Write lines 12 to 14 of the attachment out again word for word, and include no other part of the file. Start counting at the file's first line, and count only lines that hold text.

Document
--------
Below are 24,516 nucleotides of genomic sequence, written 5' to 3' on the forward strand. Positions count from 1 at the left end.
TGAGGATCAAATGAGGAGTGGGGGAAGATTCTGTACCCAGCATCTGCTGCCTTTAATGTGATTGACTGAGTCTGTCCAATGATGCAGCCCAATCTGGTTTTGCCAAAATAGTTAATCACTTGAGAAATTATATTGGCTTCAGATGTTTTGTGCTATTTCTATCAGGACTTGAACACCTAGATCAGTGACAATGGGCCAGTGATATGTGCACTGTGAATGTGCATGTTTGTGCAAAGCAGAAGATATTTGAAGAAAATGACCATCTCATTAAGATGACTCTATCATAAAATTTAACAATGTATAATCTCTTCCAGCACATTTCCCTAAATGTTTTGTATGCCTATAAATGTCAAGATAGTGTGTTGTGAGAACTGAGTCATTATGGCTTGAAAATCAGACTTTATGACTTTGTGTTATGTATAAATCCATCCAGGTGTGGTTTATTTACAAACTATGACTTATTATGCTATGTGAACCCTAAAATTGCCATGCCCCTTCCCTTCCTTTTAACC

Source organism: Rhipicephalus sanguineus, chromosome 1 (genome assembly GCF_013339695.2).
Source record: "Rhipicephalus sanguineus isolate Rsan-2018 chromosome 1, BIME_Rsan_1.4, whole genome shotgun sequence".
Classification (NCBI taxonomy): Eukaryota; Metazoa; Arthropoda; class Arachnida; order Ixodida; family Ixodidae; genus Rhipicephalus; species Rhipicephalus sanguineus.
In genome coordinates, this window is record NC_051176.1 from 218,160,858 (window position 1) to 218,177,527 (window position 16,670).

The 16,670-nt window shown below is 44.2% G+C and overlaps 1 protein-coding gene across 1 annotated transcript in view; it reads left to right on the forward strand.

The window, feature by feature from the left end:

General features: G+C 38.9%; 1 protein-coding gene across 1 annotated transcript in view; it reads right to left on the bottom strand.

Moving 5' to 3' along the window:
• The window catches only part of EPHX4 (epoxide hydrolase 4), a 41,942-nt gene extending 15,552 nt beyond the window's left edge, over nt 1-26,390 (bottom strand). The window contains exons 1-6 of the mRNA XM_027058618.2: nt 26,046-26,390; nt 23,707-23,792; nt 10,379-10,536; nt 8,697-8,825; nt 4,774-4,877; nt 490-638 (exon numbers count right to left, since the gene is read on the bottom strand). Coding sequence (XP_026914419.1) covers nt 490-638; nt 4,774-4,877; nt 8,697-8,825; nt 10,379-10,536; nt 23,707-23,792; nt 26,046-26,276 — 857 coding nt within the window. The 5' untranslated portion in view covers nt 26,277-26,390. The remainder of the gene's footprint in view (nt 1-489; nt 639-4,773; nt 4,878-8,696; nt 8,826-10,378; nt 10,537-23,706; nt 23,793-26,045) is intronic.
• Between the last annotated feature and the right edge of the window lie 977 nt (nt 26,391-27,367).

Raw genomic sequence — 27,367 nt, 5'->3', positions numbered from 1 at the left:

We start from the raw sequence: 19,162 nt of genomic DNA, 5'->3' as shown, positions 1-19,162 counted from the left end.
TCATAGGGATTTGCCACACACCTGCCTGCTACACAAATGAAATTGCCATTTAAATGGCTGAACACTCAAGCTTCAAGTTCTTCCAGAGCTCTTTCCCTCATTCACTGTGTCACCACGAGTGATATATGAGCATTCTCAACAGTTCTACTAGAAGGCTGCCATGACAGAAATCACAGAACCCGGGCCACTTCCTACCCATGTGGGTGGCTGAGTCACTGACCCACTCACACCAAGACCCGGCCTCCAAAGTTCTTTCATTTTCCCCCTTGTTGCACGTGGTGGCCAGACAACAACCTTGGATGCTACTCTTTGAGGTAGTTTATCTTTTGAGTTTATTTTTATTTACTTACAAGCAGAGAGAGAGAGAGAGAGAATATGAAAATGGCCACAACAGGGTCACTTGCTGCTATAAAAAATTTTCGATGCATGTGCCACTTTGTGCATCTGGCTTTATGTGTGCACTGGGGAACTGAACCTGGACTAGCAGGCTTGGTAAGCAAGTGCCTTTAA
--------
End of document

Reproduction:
• Between the last annotated feature and the right edge of the window lie 977 nt (nt 26,391-27,367).

Raw genomic sequence — 27,367 nt, 5'->3', positions numbered from 1 at the left:

We start from the raw sequence: 19,162 nt of genomic DNA, 5'->3' as shown, positions 1-19,162 counted from the left end.